Thalamic microRNA controls the late onset of schizophrenia (SJ-15-0035)

St. Jude Reference #SJ-15-0035


Researchers at St. Jude continued their work on the molecular mechanism that disrupts the flow of information along a neural circuit connecting two brain regions that process auditory information (SJ-15-0009), and also discovered clues about why psychotic symptoms of schizophrenia are often delayed until late adolescence or early adulthood in a mouse model that represents a genetic cause of schizophrenia. Researchers had previously identified the specific circuit in the brain that is targeted by antipsychotic drugs.

Existing antipsychotics also cause devastating side effects. The researchers, led by Stanislav Zakharenko, M.D., Ph.D. also discovered that miRNA is a key player in disruption of that circuit and showed that depletion of the miRNA was necessary and sufficient to inhibit normal functioning of the circuit in the mouse models, and they believe a miRNA named miR-338-3p could be targeted for development of a new class of antipsychotic drugs with fewer side effects to more effectively treat the hallucinations of schizophrenia caused by the disruption of information along neural pathways.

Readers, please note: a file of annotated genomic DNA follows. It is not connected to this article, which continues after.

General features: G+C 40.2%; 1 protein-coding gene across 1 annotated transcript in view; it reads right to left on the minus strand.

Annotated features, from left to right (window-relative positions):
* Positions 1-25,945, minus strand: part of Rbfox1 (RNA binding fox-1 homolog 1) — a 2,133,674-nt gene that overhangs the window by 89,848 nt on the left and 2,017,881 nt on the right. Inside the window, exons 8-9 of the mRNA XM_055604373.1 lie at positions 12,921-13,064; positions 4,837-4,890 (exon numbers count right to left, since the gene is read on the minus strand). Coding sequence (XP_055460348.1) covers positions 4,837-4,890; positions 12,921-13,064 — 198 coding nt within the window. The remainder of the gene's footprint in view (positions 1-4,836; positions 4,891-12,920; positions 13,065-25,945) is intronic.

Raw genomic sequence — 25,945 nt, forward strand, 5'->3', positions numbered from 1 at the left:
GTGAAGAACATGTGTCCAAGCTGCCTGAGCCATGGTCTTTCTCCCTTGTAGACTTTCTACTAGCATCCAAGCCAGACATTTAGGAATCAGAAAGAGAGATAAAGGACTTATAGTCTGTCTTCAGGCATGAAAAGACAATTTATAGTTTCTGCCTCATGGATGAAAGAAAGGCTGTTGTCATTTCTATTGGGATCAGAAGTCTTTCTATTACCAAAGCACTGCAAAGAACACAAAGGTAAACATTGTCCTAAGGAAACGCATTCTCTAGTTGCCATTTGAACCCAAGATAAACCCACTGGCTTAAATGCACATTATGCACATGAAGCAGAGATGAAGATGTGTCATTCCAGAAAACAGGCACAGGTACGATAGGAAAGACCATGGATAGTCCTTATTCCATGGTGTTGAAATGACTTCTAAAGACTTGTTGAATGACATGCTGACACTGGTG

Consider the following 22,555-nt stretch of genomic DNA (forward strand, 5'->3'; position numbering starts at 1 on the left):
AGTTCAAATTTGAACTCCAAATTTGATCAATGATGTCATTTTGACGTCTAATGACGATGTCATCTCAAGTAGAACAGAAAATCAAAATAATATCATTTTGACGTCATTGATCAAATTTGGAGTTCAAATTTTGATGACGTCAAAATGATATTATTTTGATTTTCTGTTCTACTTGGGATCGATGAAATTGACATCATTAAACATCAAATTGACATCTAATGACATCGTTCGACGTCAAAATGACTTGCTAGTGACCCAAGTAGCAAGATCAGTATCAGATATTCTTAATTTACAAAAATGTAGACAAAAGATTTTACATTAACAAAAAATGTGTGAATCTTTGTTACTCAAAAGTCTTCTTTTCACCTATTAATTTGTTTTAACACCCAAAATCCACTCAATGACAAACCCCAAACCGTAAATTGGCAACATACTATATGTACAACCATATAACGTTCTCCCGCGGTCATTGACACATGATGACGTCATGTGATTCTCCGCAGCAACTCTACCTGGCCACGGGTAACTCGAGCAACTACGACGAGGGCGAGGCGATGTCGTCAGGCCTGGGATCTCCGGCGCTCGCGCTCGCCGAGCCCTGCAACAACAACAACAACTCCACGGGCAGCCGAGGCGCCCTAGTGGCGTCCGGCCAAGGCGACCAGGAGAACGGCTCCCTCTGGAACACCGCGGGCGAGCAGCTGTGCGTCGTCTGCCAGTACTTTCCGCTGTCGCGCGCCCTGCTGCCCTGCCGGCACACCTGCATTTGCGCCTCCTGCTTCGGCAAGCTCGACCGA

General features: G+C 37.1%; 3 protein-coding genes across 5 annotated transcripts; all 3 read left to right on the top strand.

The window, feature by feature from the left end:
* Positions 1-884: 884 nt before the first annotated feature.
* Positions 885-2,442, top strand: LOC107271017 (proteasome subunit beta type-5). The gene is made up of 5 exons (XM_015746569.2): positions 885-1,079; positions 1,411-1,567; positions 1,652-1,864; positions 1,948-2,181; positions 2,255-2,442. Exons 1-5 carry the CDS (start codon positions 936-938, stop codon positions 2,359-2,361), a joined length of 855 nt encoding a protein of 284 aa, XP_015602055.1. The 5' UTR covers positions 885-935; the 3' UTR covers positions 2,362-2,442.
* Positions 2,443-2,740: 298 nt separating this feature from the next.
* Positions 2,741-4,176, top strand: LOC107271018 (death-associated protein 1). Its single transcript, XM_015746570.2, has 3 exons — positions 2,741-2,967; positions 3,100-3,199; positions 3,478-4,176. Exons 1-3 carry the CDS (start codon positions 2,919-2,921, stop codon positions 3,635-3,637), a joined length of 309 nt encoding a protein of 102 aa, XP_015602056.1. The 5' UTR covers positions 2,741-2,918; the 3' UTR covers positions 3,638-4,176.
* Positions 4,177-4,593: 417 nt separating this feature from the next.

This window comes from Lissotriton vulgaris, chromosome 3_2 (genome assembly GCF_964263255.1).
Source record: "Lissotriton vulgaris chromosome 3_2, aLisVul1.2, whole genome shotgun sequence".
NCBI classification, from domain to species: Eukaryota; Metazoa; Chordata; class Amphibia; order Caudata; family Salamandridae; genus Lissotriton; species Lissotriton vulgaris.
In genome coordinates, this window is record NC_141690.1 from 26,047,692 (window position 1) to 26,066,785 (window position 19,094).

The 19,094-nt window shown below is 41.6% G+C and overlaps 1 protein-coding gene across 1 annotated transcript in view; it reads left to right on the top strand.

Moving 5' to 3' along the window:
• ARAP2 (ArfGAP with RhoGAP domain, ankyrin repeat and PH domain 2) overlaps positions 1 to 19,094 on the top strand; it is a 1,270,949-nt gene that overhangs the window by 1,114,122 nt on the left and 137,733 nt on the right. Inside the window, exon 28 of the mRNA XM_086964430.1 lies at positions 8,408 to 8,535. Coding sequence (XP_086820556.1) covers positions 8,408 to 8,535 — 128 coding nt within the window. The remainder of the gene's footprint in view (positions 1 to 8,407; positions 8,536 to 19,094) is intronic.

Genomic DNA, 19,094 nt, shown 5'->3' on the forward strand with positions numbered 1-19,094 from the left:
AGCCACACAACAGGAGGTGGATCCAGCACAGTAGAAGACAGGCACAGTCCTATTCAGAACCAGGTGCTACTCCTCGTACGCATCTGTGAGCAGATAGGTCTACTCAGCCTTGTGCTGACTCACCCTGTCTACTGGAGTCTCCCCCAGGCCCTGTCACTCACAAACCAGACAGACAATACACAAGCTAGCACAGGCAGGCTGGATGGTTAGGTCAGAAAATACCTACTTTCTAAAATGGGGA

Schizophrenia, antipsychotic, miRNA, side effect, hallucinations, neurological disease

Granted patents or published applications

Issued US Patent 10,441,601; and pending US Patent 

Related scientific references

Thalamic miR-338-3p mediates auditory thalamocortical disruption and its late onset in 22q11.2 microdeletion models. Nature Medicine. Published online ahead of print: November 28, 2016. DOI: 10.1038/nm.4240

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